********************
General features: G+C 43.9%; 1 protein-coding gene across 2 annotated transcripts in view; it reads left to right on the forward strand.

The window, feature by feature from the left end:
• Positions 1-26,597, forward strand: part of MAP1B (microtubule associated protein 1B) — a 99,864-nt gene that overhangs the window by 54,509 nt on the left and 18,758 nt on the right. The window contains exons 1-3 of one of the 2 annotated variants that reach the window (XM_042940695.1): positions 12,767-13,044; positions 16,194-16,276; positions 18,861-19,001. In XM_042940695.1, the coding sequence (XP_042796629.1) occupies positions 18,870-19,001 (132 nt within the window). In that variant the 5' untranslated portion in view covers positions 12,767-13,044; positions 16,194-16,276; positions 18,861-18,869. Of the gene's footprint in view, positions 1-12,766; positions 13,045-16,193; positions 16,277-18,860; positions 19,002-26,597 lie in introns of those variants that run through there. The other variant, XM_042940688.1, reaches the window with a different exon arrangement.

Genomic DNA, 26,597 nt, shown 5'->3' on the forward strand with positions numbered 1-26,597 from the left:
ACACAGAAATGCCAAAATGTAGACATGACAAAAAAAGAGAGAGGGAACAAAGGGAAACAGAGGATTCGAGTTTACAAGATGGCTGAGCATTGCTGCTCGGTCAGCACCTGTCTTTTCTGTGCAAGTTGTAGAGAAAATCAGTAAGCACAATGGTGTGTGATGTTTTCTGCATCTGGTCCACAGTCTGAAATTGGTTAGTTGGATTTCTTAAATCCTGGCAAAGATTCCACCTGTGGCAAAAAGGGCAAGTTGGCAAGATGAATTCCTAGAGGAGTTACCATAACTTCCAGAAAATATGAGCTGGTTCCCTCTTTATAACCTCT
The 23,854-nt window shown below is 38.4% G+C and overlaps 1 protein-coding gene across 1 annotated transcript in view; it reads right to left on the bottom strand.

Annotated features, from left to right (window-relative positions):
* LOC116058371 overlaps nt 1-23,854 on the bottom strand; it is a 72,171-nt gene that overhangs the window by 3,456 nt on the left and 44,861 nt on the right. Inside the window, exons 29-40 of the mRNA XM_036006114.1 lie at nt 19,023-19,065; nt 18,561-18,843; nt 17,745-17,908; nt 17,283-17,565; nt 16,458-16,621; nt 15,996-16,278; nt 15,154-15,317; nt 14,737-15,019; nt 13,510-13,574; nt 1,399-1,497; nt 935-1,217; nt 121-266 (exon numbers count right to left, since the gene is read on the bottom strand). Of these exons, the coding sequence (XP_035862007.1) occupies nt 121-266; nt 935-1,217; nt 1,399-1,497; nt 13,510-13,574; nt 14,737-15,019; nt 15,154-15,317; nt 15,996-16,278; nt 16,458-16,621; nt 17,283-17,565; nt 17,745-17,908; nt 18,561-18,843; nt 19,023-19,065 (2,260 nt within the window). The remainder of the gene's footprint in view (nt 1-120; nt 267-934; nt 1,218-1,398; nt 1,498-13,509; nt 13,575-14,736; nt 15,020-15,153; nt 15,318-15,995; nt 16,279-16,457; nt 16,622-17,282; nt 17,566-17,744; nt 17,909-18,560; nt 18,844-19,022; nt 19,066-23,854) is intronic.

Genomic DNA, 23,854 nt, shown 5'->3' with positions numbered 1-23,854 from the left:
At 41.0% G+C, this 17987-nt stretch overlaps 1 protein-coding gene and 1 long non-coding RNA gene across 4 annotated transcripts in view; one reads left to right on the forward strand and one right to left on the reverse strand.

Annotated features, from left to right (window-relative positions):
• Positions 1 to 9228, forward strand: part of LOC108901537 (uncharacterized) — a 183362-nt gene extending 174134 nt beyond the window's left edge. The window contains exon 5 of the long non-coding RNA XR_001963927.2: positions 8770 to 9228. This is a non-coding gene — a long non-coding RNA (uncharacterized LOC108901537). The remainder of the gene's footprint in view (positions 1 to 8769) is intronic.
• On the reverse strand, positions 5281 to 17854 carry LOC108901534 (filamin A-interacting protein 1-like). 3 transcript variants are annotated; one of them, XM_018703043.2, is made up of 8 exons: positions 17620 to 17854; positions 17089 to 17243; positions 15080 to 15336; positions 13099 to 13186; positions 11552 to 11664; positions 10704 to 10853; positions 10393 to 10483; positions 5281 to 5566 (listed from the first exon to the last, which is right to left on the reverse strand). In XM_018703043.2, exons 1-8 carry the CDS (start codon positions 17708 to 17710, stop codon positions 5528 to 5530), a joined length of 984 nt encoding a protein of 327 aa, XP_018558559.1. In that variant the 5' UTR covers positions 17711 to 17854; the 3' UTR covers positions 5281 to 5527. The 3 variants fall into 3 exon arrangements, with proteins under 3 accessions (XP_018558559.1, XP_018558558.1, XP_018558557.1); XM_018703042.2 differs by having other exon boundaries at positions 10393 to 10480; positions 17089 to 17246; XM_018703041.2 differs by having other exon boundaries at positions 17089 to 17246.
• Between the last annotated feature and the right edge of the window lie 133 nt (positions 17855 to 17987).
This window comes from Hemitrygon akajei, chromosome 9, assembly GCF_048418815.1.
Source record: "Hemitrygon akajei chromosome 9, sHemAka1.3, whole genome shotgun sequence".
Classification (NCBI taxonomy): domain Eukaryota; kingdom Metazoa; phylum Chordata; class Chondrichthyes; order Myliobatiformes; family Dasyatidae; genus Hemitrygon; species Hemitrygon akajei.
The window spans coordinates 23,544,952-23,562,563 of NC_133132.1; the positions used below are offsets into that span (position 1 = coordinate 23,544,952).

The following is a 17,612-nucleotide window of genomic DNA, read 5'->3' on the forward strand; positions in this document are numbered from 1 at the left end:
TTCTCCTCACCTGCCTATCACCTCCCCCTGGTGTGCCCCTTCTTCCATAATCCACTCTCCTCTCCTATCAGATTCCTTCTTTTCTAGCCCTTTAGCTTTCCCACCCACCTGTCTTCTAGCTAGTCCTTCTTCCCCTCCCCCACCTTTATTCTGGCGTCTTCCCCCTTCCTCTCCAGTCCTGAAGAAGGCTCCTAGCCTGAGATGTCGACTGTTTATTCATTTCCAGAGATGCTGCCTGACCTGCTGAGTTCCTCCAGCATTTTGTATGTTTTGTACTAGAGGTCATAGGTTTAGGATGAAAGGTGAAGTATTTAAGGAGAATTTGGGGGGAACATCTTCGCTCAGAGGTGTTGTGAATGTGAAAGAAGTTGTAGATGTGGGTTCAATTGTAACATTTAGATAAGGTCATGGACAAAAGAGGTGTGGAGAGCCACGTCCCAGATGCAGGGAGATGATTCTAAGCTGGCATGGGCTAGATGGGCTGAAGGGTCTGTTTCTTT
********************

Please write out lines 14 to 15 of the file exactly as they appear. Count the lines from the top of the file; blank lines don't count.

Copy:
• Between the last annotated feature and the right edge of the window lie 133 nt (positions 17855 to 17987).
This window comes from Hemitrygon akajei, chromosome 9, assembly GCF_048418815.1.